Invasion of Wyoming may be only way out of Colorado budget woes
A full scale invasion of Wyoming by Colorado was one of the recommendations the presenters of a University of Denver study facetiously proposed as it was explained that Colorado’s revenue structure is broken and would not be fixed even by a good economy. In response to the study, Sen. Rollie Heath, D-Denver, gave notice that he would be issuing his own declaration of war Monday.
Using an optimistic economic projection, an assessment by the nonpartisan Center for Colorado’s Economic Future at the University of Denver proclaimed Colorado’s budgetary woes would be long lasting in spite of upturns in the economy unless structural fixes are made.
Pointing to aging baby boomers who moved to the state during the 70s and 90s, Colorado’s unique constitutionally mandated revenue infrastructure and declining expenditures on taxable purchases, Charlie Brown, director of the Center for Colorado’s Economic Future, said even the gains forecast by an optimistic revenue projection would not outpace the significant increases needed in state expenditures.
Brown explained that, according to its preliminary report, the Center’s models project that state Medicaid expenditures will nearly triple by fiscal year 2024-2025 taking up 27 percent of general fund dollars as an aging population accesses more untaxed health care services, which continue to inflate in cost. Further, he said the cost of K-12 education will more than double, eventually eating up 53 percent of the general fund over the same period of time. While general fund tax revenues will only see an increase of 86 percent.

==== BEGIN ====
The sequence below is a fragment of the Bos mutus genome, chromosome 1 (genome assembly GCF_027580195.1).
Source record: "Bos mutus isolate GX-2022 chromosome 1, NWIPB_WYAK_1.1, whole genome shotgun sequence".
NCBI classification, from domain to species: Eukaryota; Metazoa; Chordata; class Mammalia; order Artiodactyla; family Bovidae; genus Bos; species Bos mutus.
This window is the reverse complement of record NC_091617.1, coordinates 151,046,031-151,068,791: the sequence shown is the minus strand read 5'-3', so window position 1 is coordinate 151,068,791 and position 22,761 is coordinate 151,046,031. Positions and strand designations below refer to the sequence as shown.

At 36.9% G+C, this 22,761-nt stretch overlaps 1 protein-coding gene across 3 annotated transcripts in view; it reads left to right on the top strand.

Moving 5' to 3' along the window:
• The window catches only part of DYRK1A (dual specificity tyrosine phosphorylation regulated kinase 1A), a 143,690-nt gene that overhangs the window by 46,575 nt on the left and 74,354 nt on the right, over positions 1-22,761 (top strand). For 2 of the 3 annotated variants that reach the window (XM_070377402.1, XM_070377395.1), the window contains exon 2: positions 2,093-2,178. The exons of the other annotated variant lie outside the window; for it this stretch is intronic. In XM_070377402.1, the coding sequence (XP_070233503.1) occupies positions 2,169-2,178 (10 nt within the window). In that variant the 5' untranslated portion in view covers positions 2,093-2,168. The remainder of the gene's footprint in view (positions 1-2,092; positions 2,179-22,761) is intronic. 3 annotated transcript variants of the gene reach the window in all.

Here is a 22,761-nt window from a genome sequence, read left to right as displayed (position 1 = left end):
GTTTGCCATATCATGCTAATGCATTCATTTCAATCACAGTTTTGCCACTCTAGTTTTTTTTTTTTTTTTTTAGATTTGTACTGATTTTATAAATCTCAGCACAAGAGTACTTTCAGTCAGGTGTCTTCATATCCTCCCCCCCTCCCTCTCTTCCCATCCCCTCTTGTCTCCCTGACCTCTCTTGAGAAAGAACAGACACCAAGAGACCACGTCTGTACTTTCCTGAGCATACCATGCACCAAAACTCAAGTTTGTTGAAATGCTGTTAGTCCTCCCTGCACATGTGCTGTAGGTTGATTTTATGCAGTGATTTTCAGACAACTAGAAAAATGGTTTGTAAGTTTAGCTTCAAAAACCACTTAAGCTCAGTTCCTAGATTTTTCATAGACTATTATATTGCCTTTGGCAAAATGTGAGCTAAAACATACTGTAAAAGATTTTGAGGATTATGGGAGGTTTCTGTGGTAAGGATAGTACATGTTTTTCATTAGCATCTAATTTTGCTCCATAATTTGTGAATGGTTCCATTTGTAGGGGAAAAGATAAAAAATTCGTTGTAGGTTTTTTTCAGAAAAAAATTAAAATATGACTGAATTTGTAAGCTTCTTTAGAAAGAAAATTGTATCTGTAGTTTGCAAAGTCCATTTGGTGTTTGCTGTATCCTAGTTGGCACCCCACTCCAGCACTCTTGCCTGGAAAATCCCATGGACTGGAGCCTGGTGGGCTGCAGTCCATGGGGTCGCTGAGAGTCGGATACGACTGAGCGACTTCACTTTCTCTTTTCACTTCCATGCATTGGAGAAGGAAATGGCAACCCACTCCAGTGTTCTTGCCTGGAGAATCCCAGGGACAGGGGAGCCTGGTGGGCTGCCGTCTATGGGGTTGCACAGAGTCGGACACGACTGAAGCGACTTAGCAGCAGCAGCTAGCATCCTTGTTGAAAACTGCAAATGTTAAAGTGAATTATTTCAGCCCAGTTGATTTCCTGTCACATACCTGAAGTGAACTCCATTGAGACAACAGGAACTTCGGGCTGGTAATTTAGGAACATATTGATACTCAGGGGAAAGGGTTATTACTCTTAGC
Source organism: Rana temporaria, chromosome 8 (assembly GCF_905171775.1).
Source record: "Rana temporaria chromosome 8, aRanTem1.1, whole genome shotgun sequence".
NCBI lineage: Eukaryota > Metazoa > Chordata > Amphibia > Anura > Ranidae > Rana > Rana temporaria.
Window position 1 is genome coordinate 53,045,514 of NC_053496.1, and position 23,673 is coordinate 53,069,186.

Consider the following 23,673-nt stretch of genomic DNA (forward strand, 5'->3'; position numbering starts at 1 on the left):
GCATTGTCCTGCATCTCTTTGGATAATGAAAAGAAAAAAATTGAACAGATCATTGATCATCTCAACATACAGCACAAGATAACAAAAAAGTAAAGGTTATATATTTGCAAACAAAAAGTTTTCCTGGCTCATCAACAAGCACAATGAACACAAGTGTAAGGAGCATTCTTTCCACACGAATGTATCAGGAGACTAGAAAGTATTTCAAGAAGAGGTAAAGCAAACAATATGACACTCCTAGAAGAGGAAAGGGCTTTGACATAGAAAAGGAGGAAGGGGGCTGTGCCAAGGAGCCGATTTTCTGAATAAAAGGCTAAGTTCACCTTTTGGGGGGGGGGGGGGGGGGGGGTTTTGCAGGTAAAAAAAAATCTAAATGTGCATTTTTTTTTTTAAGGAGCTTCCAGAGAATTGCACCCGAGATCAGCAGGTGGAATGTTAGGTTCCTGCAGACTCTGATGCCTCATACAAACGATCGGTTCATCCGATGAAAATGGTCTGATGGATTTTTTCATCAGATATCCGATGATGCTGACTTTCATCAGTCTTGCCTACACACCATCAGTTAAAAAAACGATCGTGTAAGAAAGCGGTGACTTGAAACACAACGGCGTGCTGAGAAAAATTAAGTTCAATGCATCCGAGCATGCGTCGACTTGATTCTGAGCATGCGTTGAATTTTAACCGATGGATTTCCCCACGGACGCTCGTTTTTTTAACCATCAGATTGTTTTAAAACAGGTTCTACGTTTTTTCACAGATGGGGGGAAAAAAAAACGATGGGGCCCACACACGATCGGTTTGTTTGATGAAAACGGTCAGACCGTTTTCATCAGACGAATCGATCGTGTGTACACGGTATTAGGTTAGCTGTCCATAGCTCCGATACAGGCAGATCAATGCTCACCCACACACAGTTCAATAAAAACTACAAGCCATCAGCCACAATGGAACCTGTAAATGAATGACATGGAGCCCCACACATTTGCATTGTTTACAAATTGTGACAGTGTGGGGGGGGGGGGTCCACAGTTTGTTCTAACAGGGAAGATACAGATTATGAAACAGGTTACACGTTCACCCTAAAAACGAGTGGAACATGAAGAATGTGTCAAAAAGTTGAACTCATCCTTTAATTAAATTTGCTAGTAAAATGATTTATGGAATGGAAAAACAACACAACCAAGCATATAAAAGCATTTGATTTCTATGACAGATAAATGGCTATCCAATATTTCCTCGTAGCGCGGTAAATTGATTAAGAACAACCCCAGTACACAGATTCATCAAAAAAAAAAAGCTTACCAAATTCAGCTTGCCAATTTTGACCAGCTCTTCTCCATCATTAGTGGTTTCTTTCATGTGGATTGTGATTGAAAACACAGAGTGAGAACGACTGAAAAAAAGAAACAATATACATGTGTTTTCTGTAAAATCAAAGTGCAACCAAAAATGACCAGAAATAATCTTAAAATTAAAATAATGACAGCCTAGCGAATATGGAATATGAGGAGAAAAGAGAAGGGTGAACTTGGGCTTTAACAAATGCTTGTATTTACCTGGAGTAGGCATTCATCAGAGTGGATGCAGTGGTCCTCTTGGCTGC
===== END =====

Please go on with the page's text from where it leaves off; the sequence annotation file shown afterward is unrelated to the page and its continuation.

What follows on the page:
Noting a graph explaining the effects of funding formulas placed into the state budget, Brown said that much of the leakage of state revenues could be explained in the shift of local to state funding for K-12. The state currently pays 63 percent of school funding as compared to 55 percent in FY 1993-1994, and it is expected to pay 70 percent by FY 2024-2025.
After Medicaid, K-12 schools, and corrections are paid for, the Center has found that remaining funds will be well short of what is needed.
Brown said that after inflation and paying for the three largest programs in the state, other programs will be fighting of the slim scraps left over. Of those, transportation infrastructure costs, which are largely funded by surplus dollars, would likely require a different formula altogether in order to continue to operate. That is, if Colorado wants roads, bridges and other such amenities to drive its economic engine.
Upon hearing the widely expected results of the report on Colorado’s unstable economic future, Rollie Heath, said that he planned to make an announcement that he will be bringing forth a plan to change a broken system. He indicated he would probably propose tax increases.
“As you know there is a lot at stake here,” Heath said. “The trajectory that Mr. Brown showed are very discouraging. I want to look at it from a higher ed standpoint. It will end in some specific recommendations.”
“I don’t plan on doing a referred measure,” Heath said, explaining the issue was big enough that it needed to go directly to the people and not be routed through the legislature.
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